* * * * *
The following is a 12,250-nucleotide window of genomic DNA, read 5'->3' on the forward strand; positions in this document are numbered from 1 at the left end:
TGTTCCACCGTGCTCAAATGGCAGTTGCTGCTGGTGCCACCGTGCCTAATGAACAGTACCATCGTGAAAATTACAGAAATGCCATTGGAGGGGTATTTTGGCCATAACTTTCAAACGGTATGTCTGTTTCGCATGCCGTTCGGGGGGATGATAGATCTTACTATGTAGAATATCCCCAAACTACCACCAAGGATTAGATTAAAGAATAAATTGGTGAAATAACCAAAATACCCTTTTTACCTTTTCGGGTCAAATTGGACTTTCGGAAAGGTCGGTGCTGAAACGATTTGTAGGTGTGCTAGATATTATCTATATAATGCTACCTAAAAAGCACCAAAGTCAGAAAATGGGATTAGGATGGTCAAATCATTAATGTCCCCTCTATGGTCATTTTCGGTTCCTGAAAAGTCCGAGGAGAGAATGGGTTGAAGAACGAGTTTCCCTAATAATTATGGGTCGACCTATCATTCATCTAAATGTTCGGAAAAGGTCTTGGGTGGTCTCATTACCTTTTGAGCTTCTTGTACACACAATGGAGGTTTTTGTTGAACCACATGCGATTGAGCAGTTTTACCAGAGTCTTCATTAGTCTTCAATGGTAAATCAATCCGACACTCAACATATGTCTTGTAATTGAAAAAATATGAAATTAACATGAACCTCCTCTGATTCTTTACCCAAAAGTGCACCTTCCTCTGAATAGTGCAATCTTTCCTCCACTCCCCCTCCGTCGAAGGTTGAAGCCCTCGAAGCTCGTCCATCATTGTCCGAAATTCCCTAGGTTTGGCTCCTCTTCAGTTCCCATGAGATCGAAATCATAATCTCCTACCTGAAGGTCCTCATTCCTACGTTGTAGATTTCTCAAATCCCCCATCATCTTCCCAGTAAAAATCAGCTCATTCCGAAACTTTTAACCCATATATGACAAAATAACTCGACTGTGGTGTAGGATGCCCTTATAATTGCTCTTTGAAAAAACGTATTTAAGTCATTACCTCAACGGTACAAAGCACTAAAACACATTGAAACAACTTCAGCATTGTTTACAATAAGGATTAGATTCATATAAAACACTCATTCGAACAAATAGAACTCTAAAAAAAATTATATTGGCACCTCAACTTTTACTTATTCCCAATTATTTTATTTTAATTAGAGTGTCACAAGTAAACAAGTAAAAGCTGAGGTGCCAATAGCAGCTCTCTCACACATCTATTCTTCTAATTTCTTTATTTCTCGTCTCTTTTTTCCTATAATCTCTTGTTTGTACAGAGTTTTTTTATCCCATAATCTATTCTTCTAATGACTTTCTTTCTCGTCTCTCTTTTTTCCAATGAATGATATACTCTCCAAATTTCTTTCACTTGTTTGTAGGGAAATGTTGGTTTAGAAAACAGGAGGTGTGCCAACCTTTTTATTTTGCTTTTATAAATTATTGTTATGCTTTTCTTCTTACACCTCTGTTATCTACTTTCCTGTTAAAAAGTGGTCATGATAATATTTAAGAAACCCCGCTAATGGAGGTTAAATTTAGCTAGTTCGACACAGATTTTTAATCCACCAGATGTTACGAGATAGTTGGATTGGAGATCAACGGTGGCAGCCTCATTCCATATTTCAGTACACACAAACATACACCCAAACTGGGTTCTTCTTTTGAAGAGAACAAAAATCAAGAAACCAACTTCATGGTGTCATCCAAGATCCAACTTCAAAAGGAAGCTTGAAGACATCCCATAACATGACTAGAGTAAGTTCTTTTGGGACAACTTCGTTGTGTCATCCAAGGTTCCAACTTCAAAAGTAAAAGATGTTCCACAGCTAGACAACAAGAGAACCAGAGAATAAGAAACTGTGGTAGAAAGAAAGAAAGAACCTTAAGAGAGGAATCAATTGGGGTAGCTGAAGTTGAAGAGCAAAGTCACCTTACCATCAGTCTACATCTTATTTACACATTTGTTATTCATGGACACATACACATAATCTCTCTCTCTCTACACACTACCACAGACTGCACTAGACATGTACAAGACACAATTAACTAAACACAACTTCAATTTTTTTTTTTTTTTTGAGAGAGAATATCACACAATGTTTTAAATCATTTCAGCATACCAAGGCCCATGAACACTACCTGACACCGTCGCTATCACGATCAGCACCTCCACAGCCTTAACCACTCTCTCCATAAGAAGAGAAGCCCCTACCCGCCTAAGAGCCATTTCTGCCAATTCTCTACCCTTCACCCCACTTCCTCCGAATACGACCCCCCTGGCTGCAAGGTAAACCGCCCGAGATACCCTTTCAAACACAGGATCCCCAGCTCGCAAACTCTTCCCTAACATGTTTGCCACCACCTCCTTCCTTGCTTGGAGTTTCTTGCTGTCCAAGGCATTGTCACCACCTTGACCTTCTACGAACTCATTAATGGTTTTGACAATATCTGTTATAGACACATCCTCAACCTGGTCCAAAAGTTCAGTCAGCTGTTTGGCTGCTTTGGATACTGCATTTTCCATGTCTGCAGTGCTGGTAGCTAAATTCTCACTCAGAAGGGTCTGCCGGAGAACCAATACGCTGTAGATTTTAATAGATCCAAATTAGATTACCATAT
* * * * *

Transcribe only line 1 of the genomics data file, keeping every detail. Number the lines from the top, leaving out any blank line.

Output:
The following is a 12,250-nucleotide window of genomic DNA, read 5'->3' on the forward strand; positions in this document are numbered from 1 at the left end: